Sencha Gokuijo


Sencha Gokujo, about translating to ‘best quality Japanese green tea’, fully lives up to its name. As an unshaded Sencha tea of the first spring picking (April) with a picking standard of young spring buds and leaves only, this green tea from the north of Kagoshima prefecture is almost a rarity on the western tea market. The fertile volcanic soils and the beneficial climate of Kirishima mountains, along with the mist regularly covering the tea gardens further contribute to infusing this soft, floral-sweet and tantalizingly fruity tasting tea with a highly distinct character of its own.

For more information and illustrations, please refer to the detailed product description below.


What is Sencha Tea?

In a broader sense, the translation of the Japanese word ‘Sencha’ simply means ‘steamed tea’. The term originally marked the delimitation of Japan’s traditional method of stopping the oxidation processes in tea leaves through steaming as opposed to the Chinese roasting process. Accordingly, more than 80% of all tea produced in Japan today falls under that traditional Sencha concept. This also includes shaded green teas, namely semi-shaded Kabusecha and fully shaded Gyokuro teas. Therefore, a narrower definition has established in recent times for the sake of easier distinction. That’s why today the labeling of a tea as “Sencha” generally points to an unshaded tea. More specifically, an unshaded Japanese green tea of the first or second seasonal picking.

Sencha Gokujo / unshaded sprinf picking (April) Sencha tea with only young buds and leaves being picked from Kirishima, Kagoshima, Japan

Now, the sping picking’s best leaf grades often remain reserved for shading and/or the domestic market. We might therefore easily find good quality Kabusecha or Gyokuro teas, while an unshaded Sencha of the early spring picking with high picking standard is almost a rarity on the western tea market. In fact, most unshaded Sencha teas either come from later (summer) pickings or are of inferior picking standard. Even the prouder I am to offer you an unshaded Sencha tea from the April picking, consisting of only spring’s new buds and youngest leaves.

 Sencha Gokujo / unshaded sprinf picking (April) Sencha tea with only young buds and leaves being picked from Kirishima, Kagoshima, Japan

Sencha Gokuijo

Sencha Gokuijo comes from the pastoral mountains of Kirishima, a cultivation region in the north of Kagoshima prefecture. On the one hand, the undulating landscape of volcanic heritage, characterized by an abundance of lakes and hot springs among other natural blessings, offers the tea plant soils that are rich in minerals and nutrients, along with supreme climate conditions. On the other hand, rich summer rains and regular fog on the tea plantations do one more thing to produce a Sencha tea with a particularly intense taste and individual character: floral, sweet, soft as silk and of tantalizing fruitiness.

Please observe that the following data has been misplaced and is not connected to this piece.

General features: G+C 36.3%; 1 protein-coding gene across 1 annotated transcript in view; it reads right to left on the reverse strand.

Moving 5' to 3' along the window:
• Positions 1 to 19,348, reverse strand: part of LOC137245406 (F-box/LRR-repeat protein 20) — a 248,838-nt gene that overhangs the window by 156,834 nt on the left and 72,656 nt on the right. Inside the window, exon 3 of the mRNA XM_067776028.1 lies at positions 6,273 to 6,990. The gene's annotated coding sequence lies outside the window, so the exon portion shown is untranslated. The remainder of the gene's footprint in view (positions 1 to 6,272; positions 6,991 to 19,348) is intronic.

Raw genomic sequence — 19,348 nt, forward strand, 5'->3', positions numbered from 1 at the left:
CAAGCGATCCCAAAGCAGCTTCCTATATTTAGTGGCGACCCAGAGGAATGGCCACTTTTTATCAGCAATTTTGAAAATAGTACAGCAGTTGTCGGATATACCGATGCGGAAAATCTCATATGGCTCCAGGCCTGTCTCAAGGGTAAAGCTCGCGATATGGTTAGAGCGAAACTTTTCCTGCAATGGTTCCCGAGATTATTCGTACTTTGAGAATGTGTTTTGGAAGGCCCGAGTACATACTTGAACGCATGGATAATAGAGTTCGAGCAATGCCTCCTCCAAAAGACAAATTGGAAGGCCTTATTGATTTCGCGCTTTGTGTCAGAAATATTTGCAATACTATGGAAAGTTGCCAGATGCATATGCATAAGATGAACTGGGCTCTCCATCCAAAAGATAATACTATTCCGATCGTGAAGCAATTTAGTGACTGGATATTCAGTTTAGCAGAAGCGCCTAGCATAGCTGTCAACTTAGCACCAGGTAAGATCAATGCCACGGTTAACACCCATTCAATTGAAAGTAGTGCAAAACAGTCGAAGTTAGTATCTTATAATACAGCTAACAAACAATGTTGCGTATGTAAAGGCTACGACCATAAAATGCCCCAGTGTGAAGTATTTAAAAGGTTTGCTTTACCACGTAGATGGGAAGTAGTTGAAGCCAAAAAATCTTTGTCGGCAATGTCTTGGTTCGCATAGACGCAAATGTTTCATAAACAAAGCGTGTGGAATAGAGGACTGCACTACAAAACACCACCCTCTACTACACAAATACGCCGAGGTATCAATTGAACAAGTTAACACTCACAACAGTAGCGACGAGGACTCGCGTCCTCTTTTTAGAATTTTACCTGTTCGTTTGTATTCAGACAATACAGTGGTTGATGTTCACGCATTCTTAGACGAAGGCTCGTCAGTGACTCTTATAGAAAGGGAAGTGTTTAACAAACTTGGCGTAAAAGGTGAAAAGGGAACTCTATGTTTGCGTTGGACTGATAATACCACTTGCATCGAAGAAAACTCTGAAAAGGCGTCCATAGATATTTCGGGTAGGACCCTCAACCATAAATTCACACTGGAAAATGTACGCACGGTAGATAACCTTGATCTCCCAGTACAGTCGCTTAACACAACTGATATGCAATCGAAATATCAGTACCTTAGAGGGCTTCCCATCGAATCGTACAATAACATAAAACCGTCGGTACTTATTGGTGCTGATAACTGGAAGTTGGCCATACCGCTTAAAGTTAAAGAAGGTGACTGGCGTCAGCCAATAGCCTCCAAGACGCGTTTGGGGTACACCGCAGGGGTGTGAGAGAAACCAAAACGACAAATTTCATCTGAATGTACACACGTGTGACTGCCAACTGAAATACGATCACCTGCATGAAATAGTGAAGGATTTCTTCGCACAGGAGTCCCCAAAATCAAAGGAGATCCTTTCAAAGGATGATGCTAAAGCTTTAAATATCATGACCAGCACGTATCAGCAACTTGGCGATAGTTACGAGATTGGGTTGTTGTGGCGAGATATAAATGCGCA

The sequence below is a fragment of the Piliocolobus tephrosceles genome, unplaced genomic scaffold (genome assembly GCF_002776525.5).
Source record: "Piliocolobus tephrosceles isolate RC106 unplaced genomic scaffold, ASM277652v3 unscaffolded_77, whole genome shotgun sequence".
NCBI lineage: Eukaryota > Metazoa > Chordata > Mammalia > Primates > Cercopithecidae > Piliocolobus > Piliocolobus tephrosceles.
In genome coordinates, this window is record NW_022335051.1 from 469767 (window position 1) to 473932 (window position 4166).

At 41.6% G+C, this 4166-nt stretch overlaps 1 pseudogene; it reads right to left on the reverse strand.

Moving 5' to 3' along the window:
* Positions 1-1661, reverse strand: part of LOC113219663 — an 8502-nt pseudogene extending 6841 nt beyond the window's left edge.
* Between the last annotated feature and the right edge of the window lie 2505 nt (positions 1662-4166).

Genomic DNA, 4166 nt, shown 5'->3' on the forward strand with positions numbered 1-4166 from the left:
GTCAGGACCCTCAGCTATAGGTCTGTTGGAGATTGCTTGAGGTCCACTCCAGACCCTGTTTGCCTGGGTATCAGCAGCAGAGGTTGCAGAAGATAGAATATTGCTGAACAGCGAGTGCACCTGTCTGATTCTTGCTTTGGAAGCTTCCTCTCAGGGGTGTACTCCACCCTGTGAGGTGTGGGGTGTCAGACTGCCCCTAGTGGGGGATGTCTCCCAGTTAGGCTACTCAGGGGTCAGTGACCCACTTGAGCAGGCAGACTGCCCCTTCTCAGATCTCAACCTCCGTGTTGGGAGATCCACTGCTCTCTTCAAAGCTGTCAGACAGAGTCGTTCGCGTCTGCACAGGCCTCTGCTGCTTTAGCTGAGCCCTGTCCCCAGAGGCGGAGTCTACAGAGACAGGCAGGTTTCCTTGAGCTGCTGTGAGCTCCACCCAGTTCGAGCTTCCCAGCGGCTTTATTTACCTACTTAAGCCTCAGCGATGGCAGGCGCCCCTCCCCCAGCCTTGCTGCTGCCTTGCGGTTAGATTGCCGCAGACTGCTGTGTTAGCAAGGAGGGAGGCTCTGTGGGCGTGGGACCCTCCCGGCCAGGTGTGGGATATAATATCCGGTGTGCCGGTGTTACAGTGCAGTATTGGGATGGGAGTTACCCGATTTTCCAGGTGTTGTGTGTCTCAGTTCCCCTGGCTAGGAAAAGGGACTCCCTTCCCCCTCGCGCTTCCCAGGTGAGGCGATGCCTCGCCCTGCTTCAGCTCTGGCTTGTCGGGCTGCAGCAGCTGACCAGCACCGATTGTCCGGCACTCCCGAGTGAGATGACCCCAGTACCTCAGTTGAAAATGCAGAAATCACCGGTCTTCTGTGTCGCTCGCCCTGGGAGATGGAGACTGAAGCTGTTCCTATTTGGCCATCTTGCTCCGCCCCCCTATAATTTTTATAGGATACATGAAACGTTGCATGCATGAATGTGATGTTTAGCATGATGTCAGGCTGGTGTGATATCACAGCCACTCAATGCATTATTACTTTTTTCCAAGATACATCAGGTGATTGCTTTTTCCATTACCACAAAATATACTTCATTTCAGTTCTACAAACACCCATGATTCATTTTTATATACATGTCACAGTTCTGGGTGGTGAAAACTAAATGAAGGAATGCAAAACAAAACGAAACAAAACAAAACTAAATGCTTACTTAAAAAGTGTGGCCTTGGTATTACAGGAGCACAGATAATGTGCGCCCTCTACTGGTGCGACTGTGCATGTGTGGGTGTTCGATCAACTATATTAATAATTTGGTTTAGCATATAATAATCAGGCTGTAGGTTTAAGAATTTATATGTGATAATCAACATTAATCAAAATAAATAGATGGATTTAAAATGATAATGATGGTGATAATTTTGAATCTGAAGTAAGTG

‘Gokuijo’ (極上) means ‘superior quality’ in Japanese – and our Sencha Gokuijo lives up to its name indeed! For optimal exploitation of active ingredients, the steaming takes place immediately after picking. Thereafter, the rolling of the fixated tea leaves into the characteristic needle shape follows a short coolong phase. The processing cycle then concludes with the tea leaves’ final drying process. In order to ensure best freshness, the producer vaccum-seals the tea immediately upon completion of the processing cycle. This way, the tea’s intensive taste and aromatic fragrance remain preserved throughout the tea’s journey to your tea cup.

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First spread 2-3g Sencha tea leaves/100ml water on the bottom of your teapot or brewing vessel. Then pour with water of about 70°C and let steep for 1-2 minutes for a delicious first infusion. A second, similarly delicious infusion results after another 1/2-1 minute brewing at the same infusion temperature. Also, a third and fourth infusion of 2 and 3 minutes respectively are definitely still worth it! At this, progressively increase your infusion temperature from steep to steep. This way, you’ll make sure to get all the good ingredients out of the tea leaf!

Please note! In order to elicit the fine taste nuances from the tea use water as soft (low-lime) as possible! If the tap water in your place of residence does not provide this, we recommend using a water filter.

For more information on Japanese green teas, please also read my pertinent article in Siam Tea Blog:

(Green) Tea in Japan – History and Modern Appearance

Additional information

Weight N/A

25g, 50g, 100g, 200g


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